I am increasingly fascinated with cultural forms which, though obviously unrelated to actual game technology, can tell us something about the aesthetics or textuality of videogames. This is a recurring theme in my dissertation work, and it leads to interesting finds like the one I present to you today. De Stijl was a Dutch artistic movement founded in 1917 and organized around its eponymous publication, De Stijl. Also known as "neoplasticism," the group was more or less guided by Theo van Doesburg and his philosophical concepts of aesthetics, which was to some extent based on the theosophy of M. H. J. Schoenmaekers. (Here's an interesting article by Jessica Helfand on the subject ).
Many De Stijl works are recognizable for their geometric precision and simple color pallets. Piet Mondrian's compositions in primary colors and right-angles are an example of this. I don't claim to be an art history expert, but as I understand it, van Doesburg's goal (articulated in a series of manifestos) was to find universal principles of aesthetics or a universal language of form that could be used in any context toward the same ends. While this often resulted in pure abstraction, this generally means stripping form down to its essential or minimal components so that any representational quality remaining is ambiguous.
Often, the resulting aesthetic properties remind me of the artwork created for early 80s videogames -- bright colors, grids, and simple representations. I'm not alone in noticing this, of course. The art group Prize Budget for Boys created a series of games based on Piet Mondrians "Broadway Boogie-Woogie." Essentially, they created a playable version of the painting that turns the maze-like structure of the painting into a Pac-Man level. Appropriately, they call it Pac-Mondrian.
One artist whose work I am particularly drawn to is Vilmos Huszár (1884 - 1960). He is perhaps most well known for his packaging design for Miss Bianche Virginia Cigarettes, and he collaborated with Van Doesburg on the cover for the first De Stijl issue (top right). Many of his compositions have a grid-based or bitmapped look, including the following the following clock design (below) which includes representations of zodiac figures, and the column (right) which may or may not have a figural orgin.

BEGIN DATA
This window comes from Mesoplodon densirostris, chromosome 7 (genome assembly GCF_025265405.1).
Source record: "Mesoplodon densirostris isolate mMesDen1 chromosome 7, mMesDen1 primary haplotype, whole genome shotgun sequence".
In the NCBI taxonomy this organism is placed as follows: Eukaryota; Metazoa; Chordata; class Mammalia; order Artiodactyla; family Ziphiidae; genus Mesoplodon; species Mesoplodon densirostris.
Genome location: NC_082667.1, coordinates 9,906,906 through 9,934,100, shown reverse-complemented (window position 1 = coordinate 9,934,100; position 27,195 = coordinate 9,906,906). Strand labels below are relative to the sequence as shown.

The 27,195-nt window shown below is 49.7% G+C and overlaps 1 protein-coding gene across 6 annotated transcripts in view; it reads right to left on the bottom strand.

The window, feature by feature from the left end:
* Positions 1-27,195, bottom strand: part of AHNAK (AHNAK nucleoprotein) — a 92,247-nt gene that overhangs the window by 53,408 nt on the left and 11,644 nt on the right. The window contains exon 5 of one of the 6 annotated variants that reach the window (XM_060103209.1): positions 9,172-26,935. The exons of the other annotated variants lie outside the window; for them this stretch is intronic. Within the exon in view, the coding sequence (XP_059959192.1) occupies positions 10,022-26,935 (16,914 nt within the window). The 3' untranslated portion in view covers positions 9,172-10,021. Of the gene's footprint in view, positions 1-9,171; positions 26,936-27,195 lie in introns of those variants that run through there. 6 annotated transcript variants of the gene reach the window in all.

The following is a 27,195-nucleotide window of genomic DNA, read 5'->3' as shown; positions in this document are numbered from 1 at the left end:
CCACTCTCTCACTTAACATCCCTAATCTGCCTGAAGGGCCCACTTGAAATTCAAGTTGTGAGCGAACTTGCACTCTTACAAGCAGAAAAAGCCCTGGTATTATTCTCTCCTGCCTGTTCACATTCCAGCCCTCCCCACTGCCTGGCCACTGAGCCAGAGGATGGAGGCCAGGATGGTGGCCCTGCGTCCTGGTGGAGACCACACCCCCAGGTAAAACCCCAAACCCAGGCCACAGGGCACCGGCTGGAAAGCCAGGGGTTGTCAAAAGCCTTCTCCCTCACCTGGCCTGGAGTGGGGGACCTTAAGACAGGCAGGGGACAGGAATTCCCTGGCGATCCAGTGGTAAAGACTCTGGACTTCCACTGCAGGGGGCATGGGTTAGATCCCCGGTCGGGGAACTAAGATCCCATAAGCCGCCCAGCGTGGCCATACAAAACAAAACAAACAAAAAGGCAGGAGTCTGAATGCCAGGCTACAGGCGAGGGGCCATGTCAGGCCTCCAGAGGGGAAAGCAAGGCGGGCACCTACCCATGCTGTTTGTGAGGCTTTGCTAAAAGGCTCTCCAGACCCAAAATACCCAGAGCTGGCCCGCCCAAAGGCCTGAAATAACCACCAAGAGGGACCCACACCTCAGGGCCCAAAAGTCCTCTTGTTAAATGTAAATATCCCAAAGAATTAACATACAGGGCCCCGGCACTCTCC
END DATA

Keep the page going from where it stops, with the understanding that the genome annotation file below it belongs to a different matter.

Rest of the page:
In these works, representation is pushed to or perhaps beyond its logical limit, and the result resembles the bitmap graphics stored in Atari 2600 ROMs. One work of Huszár demonstrates this relationship particularly well.
Compositie II (De shaatsenrijders) [Composition II (The Skaters)] depicts a group of skaters in various action poses. Each skater's body is composed of an arrangement of rectanges. The scan I have here is in grayscale, and I have so far not located a color photography, but based on his other works from this period, I think it's probable that these rectangles are red, green and black.
On closer examination, however, another interpretation of the composition presents itself. The figures are actually all arranged in one of 3 poses, each of which is repeated and flipped bilaterally. Because of this, I think it's possible that this depiction is of a single skater in different poses that have been captured over the course of executing a series of maneuvers. In other words, this is a frame-by-frame animation which moves across the skating surface, much like the simple 2 or 3 frame sprite animations found in early videogames.
To illustrate this, I constructed the following animation based on these figures. I isolated each pose, filled in the rectangles with the appropriate color (I think), and animated it in Flash.
Now, to be clear, I'm not arguing that Huszár magically prophesied the technology behind sprite animation, but the ease with which I could create an animation based on it suggests a logical affinity between the two. What I'm getting at is that there's an aesthetic similarity which may tell us something about the lasting influence and popularity of early videogame aesthetics. If we agree that they have something in common visually, then perhaps van Doesburg was on to something with his aesthetic philosophy. Alternatively, maybe the fact that De Stijl has had a lasting influence in modern art and design means that early videogames had a pre-existing aesthetic category to tap into.
At the very least, it's interesting to me that the enforced constraints faced by game programmers produced work that bears some resemblance to the work of artists who chose their own constraints for philosophical reasons.
What do you think? Am I seeing things, or is there something going on here?